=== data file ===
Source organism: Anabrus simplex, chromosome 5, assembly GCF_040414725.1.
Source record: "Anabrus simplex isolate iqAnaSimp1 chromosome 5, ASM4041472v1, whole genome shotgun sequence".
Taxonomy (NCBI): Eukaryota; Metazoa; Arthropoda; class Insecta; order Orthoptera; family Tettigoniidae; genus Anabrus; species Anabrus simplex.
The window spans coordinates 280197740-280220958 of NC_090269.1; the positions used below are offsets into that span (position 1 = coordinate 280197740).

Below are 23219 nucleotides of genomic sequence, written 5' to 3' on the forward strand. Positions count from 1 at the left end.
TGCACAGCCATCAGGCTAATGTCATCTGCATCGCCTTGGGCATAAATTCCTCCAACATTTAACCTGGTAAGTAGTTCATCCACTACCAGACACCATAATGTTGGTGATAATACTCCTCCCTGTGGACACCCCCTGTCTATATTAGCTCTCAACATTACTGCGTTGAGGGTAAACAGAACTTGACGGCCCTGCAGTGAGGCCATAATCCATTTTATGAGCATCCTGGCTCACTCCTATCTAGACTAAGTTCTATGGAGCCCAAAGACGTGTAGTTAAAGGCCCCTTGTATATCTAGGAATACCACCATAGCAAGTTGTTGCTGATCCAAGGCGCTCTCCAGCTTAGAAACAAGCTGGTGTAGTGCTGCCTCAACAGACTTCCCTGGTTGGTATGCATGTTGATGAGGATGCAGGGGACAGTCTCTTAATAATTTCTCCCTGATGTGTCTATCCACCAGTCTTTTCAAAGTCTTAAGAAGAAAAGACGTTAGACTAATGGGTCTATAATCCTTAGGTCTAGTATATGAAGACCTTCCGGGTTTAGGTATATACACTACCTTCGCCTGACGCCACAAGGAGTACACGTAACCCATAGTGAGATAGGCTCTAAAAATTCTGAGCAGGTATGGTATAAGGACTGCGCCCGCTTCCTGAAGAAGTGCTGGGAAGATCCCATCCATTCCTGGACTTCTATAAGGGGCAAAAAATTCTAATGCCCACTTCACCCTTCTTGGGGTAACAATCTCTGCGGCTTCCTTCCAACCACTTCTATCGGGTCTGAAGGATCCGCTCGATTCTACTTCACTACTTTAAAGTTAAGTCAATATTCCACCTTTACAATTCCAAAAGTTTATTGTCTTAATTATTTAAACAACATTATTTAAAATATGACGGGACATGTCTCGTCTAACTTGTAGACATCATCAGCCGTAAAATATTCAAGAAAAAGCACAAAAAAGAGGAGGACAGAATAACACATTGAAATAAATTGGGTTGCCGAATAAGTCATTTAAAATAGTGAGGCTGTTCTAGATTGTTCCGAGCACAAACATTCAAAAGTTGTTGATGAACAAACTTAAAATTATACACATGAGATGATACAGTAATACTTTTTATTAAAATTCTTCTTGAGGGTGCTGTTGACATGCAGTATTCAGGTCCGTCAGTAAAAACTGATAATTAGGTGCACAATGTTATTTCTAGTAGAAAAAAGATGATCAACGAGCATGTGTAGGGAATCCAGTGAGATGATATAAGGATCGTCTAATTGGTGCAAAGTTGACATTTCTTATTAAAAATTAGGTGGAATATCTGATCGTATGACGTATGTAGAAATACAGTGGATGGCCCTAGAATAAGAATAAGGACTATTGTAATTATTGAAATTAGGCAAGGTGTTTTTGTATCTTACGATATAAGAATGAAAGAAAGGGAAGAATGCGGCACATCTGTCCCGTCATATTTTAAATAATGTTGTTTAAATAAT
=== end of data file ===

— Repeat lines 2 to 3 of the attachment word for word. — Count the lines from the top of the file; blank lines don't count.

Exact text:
Source record: "Anabrus simplex isolate iqAnaSimp1 chromosome 5, ASM4041472v1, whole genome shotgun sequence".
Taxonomy (NCBI): Eukaryota; Metazoa; Arthropoda; class Insecta; order Orthoptera; family Tettigoniidae; genus Anabrus; species Anabrus simplex.